Blu-ray Disc Features:
- Rated: R
- Run Time: 1 hours, 55 minutes
- Video: Color
- Released: October 12, 2010
- Originally Released: 1999
- Label: Warner Home Video
- Encoding: Region 1 (USA & Canada)
- Note: Additional scenes
- 2 commentaries: One by writer/director David O. Russell, the other by producers Charles Roven and Edward L. McDonnell
- Feature Under the Bunker: on the set of Three Kings
- David O. Russell's Three Kings video journal
- An intimate look inside the acting process with Ice Cube
- Tour of the Iraqi village set with production designer Catherine Hardwicke
- Interview with director of photography Newton Thomas Sigel
- Aspect Ratio: Widescreen - 2.39
- Dolby Digital 2.0 Stereo - English, French, Spanish
- Dolby Digital 5.1 - English, French, Spanish
- DTS HD Master Audio - English, French, Spanish
- Subtitles - French, Spanish
Performers, Cast and Crew:
"...[THREE KINGS is] impudently comic, stylistically aggressive....Clooney, Cube and, particularly, Wahlberg deliver rugged and well-considered turns..."
Rolling Stone - 01/20/2000
Ranked #6 in Rolling Stone's "Ten Best Movies of 1999" -- "...An acutely funny and astutely provocative [satire]..."
Rolling Stone - 10/14/1999
"...An acutely funny and provocative surprise....[Clooney] gives his finest performance to date..."
Premiere - 05/01/2000
"...Zeal and inventiveness....It's impossible not to be impressed..." -- 4 out of 5 stars
Box Office - 12/01/1999
"...Fresh, funny dialogue....With a grab-bag of visual tricks..."
USA Today - 10/01/1999
"...KINGS is more interested in guts than glory, in all its meanings....Russell nails the absurdity angle..."
Los Angeles Times - 10/01/1999
"...Especially effective is Clooney who perfectly conveys the combination of capability, authority and a touch of larceny the film insists on..."
Chicago Sun-Times - 10/01/1999
"...It has the freedom and recklessness of Oliver Stone or Robert Altman in their mad-dog days....THREE KINGS is awake and hyper..."
Description by OLDIES.com:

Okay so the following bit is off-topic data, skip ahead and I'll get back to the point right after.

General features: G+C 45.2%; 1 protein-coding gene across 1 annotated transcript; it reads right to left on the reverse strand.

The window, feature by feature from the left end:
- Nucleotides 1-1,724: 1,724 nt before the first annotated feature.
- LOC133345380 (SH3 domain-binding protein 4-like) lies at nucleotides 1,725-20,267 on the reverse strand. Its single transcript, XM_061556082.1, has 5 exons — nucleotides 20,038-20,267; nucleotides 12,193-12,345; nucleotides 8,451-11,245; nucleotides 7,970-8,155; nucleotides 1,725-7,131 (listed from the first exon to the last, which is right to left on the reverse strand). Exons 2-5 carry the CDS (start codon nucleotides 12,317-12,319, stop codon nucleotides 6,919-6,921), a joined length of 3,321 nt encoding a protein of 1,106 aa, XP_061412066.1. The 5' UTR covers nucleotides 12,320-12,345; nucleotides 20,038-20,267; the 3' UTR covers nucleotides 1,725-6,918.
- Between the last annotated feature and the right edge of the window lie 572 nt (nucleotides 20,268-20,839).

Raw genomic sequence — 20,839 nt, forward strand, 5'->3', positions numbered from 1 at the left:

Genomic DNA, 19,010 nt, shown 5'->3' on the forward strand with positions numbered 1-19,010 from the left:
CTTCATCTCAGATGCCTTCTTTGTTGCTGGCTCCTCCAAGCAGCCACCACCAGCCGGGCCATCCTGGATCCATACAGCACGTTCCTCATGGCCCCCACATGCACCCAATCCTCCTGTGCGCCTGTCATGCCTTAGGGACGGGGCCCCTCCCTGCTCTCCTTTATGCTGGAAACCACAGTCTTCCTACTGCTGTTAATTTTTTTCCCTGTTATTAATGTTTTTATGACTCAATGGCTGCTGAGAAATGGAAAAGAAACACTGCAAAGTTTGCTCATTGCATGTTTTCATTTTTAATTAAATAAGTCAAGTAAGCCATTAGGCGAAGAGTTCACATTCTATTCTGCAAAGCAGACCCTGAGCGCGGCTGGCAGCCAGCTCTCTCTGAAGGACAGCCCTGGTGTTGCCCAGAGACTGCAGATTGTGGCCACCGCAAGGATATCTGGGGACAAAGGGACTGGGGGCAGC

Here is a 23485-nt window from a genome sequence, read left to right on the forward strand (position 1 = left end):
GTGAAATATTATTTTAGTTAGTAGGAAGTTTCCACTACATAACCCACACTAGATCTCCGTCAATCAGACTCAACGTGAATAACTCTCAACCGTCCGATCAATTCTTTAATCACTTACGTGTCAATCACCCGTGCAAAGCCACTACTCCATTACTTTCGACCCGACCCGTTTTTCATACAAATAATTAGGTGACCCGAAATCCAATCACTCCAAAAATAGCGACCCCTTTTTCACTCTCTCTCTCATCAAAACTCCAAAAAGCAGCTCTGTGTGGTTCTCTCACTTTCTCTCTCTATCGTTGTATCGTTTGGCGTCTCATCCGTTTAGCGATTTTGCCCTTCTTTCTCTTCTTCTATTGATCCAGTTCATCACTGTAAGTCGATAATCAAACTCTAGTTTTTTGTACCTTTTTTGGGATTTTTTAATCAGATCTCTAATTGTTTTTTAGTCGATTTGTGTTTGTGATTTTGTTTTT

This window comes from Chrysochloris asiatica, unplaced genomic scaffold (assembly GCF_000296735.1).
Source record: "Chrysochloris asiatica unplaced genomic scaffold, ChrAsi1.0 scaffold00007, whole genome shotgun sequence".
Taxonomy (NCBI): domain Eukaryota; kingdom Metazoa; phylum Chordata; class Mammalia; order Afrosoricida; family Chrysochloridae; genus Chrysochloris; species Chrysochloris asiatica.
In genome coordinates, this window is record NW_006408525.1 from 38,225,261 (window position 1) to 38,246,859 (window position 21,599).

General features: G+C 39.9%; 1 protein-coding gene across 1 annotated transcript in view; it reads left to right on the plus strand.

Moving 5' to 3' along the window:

While high-tech U.S. specialists fought, career soldier Archie Gates marked time in his Gulf War base camp. But now it's time for action. Gates and three other restless Americans decide to raid a bunker holding a stash of gold stolen by the Iraqi army. Get in, get out, get rich, be back in time for lunch: the plan couldn't be easier. George Clooney portrays Gates, Mark Wahlberg, Ice Cube and Spike Jonze are his fellow commandos and Nora Dunn plays an ambitious TV newswoman in this acclaimed film that by turns is a war movie, an antiwar movie, a surreal comedy and a powerful drama of human compassion - all written and directed with exhilarating style by David O. Russell. From start to finish, "Three Kings rules" (Susan Wloszczyna, USA Today).
David O. Russell's multifaceted war film is an exhilarating display of cinematic bravado. As the Gulf War winds to a close, three American soldiers discover a map that leads to a stash of gold bullion hidden in a bunker by Sadaam Hussein's army. The soldiers--Sgt. Troy Barlow (Mark Wahlberg), "Chief" Elgin (Ice Cube), and Pvt. Conrad Vig (Spike Jonze)--are busted by Special Forces Sgt. Major Archie Gates (George Clooney). Gates orders a top-secret mission in which the four of them will track down the gold and keep it for themselves. Their journey seems simple enough, as Hussein's troops ignore the Americans due to the recently called truce. But after securing the gold, they witness the execution of an Iraqi woman in front of her family. Their morality compels them to fight for what is right, risking their lives--and the gold--in the process. Working within the limitations of the war genre, Russell manages to reinvent and revitalize it by shooting the film with a bleached out look and hyper-kinetic editing style. He also stuffs it with a potent blend of comedy and drama that is reminiscent of Robert Altman's M*A*S*H, only he updates it for the materialistic 1990s.
Black Comedy |
Essential Cinema |
Theatrical Release |
- The film's primary filming locations were Casa Grande, Arizona; El Centro, California; and Mexicali, Mexico.
- Director David O. Russell spent eighteen months researching the Gulf War before writing his script.
- Director of Photography Thomas Newton Sigel utilized an original technique in developing the film stock called "bleach bypassing," which entails skipping a bleach process in order to leave a layer of silver on the negative, making the image look washed out.
- Sgt. Major Parker, Lt. John Rottger, and Col. King Davis all participated as military advisors during the shoot.
- Arabian consultants throughout the production: Sayed Moustafa Al-Qazwini, Sermid Al-Sarrof, and Al No'mani.
- One early title for the film was SPOILS OF WAR.